Finding Humanity In An Era Of Change

A perspective from Cannes 2018

By Sharon Love – CEO, TPN

 

Awards for Creativity. Big data. Provocative speakers. Branded beaches. Yachts, parties, concerts, and rose… Some aspects have remained the same over time but the annual Cannes Lions Festival of Creativity has definitely undergone some change—even in the four short years I’ve attended. Beyond the greater presence of big media platforms and the continuing corporate dynamic, there felt to me, this year, a shift in the posture of our industry. A humbling pivot that’s put many marketers in a defensive position. And for good reason. In a moment of transparency concerns, a tech explosion, and the fight for equality and inclusion, how does an agency or brand survive and thrive? The answer may be to rediscover our humanity.

 

Embracing the human spirit in creativity

The list of jobs gobbled up by robots grows each year. And today it seems feasible that new technology, big data, and in-house creative shops may replace the “agency” as we’ve known it to date. Angela Ahrendts—formerly CEO of Burberry, currently SVP, Retail, Apple— went on the offensive at Cannes during her panel “Reimagining the Retail Experience” championing the value of “the human business” with regards to technology, the digital boom, and the future of retail. She acknowledged the importance of technology (she works for Apple, after all!) but was purposely focused on the need for the human touch. At TPN, we share her opinion that retail isn’t dying, it’s merely changing. That truth was complemented in another great panel, “The Not So Secret Life of Creatives”, where they discussed how Pinterest lets you play in a virtual world to generate ideas that you later cultivate in the offline world. My takeaway? Those of us that adapt the most efficiently and find that right balance of man-and-machine will win moving forward.

 

Seeing each other human-to-human

As marketers, an important part of what we owe our clients is a clear delineation of who their target audience is. No one today should be wasting time or money marketing to the wrong person, even slightly. Data has made us more accurate, in a lot of ways. But as I listened to Faith Popcorn’s session, “The Death of Masculinity and its Impact on Creativity”, I was reminded of the limitations of big data. Her take on the constant blurring definitions of masculinity and femininity, and beyond, cannot be captured in data. It’s too nuanced and shifting. Perhaps one way to ensure we’re connecting with our audience in the right ways is to view them as people as opposed to males, females or other gender labels. That would allow us to avoid offensive or alienating stereotypes. Wherever we can, we should ask ourselves how we’d like to be approached by a brand—as a woman? As a man? Or perhaps just as a person of certain interests. That theme seemed to align well with the message Seth Farbman (CMO, Spotify) sent at his panel “Creativity in the Age of Resistance”. He highlighted the voice they give to artists to make positive change—with themes of inclusivity and acceptance of all rising to the top. Seth stressed that using Spotify’s platform for positive change has become “an obligation”. The nature of your brand or platform, of course, figures largely into your ability to deliver this promise. But overall, the thought of steering clear of any level of stereotype and bias is a smart one for the times.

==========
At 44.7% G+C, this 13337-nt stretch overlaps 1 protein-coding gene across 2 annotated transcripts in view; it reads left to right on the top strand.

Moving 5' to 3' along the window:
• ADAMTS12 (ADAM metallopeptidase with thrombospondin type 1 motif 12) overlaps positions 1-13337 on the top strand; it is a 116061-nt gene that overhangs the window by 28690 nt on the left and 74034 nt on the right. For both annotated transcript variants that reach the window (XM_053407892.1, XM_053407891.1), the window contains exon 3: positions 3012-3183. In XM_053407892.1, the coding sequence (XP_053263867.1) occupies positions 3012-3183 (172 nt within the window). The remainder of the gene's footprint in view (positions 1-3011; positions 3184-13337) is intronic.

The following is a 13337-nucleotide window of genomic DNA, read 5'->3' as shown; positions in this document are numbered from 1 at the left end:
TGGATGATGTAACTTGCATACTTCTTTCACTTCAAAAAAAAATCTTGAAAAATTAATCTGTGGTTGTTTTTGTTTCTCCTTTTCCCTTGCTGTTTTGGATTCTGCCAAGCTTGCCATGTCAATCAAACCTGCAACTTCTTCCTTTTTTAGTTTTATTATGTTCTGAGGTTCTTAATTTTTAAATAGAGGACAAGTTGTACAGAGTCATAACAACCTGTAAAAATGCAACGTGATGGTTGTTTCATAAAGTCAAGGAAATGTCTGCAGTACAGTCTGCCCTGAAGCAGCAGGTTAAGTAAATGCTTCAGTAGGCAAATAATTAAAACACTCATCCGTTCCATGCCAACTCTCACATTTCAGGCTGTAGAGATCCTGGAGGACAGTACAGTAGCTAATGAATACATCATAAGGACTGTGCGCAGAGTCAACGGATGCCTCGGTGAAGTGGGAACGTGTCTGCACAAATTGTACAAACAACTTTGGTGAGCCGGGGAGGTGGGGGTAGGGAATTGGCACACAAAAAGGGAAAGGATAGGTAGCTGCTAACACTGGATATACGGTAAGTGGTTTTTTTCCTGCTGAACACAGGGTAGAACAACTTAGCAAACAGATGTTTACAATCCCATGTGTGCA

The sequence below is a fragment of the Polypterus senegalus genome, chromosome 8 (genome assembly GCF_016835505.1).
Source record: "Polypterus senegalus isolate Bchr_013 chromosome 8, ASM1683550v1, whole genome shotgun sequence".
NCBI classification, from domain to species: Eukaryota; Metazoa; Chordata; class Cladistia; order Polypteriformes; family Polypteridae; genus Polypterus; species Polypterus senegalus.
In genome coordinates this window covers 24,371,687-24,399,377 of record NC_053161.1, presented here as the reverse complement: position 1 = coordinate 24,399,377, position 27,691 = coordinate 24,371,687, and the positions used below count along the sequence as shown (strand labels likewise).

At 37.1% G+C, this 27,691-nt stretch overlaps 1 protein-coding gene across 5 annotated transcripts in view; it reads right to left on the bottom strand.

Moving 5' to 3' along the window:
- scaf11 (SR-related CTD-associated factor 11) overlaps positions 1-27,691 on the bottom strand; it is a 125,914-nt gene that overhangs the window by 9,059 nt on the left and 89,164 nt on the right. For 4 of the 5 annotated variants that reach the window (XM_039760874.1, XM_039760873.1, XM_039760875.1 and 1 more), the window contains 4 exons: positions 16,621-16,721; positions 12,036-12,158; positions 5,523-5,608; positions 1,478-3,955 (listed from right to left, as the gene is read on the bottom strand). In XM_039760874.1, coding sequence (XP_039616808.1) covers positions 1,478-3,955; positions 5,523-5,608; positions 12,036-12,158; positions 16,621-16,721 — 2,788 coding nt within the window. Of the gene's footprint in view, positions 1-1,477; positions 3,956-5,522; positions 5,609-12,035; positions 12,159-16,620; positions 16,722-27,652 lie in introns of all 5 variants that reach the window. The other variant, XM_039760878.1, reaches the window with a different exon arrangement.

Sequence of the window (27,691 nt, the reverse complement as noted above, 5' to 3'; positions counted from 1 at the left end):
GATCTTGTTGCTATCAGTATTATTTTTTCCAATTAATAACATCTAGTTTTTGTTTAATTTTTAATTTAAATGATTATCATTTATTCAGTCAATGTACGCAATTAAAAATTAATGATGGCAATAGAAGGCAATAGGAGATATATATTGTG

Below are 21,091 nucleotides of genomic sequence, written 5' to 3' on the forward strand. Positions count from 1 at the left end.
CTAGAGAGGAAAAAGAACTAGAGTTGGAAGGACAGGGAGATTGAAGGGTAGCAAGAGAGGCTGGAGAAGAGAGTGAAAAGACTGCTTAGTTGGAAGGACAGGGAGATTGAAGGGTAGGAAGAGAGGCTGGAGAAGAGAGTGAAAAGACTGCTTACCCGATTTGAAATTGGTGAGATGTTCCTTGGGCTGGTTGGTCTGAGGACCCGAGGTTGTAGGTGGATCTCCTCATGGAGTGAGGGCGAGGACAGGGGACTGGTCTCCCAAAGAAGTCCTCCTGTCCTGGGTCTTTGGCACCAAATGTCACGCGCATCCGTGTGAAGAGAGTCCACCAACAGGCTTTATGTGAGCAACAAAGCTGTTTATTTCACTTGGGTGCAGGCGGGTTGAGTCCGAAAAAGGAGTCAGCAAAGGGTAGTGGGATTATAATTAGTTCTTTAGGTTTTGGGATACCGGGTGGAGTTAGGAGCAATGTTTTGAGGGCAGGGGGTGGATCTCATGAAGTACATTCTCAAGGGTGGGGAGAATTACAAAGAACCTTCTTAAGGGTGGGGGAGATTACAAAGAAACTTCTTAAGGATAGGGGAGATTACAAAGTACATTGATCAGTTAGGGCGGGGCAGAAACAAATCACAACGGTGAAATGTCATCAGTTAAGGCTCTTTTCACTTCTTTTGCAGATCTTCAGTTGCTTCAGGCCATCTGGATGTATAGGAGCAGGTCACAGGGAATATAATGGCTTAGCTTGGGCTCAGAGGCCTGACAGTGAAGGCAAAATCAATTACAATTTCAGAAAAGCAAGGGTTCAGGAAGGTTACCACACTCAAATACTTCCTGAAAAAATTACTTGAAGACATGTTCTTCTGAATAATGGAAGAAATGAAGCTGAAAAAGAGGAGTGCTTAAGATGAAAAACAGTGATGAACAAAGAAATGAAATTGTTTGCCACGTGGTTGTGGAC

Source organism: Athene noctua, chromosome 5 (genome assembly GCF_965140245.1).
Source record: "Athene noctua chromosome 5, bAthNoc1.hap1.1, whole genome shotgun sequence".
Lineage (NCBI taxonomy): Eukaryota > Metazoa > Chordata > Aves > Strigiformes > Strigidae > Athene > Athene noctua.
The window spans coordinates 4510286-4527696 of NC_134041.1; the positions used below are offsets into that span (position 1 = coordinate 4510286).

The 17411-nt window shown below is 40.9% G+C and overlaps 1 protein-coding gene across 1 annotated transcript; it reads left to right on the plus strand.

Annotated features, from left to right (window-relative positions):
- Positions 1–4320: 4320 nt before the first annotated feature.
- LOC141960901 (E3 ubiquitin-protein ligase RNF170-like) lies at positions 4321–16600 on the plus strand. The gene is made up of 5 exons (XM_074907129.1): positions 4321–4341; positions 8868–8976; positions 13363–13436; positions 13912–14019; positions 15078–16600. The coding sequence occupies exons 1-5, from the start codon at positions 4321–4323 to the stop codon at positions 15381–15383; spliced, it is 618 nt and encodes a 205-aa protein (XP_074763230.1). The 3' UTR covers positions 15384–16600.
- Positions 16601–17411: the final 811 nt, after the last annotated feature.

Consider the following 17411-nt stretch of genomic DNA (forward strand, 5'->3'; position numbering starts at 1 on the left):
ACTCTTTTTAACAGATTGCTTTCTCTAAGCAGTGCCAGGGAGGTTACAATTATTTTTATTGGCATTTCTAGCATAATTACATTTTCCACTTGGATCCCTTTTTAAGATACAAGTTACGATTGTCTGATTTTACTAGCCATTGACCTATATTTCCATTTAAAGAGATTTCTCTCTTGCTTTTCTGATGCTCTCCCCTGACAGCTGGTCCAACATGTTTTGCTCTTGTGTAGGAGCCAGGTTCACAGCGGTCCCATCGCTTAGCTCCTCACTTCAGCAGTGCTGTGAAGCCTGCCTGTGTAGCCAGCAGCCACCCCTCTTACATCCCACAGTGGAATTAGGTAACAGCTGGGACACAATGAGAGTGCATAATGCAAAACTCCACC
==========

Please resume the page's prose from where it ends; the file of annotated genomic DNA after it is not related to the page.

Fulfilling the equality promise

Many sessions focused on eliminating bias from our business—both in our internal company structures and in our work. The argument for gender and racial equality as a business imperative has been talked about for a long time and now there is conclusive evidence that companies who have a diverse workforce and leadership team deliver better results than those who do not. Early in the discussions about the importance of diversity, the moral imperative for equality had to take a back seat to business to get all the people who needed to hear it onboard. So why are some brands so slow to act on this and clean up their act? I just saw on Facebook this morning an old friend bemoaning the back of her (unnamed here) breakfast cereal box. It was a heartland story of where the grains had been raised for the cereal and featured the family of farmers who had grown it—there was not ONE female in the picture! It was kind of shocking. But there is reason for hope that the cereal box debacle will be a thing of the past. At one of my favorite panels, “Agents of Change”, featuring Katie Couric, Queen Latifah, Madonna Badger, and Mark Pritchard—they shared that though 29% of ads still portray women negatively or inappropriately, that number is down from 51% just two years ago. It seems like the hard work is beginning to pay off. As Omnicom’s Chief Diversity Officer, Tiffany R. Warren stated in her panel “Diversity—a Values Issue and Business Imperative”: “Diverse teams mean diverse thinking. We need representation in front of and behind the camera at every level, so we can normalize what used to be marginalized.”

 

Applying the good in tech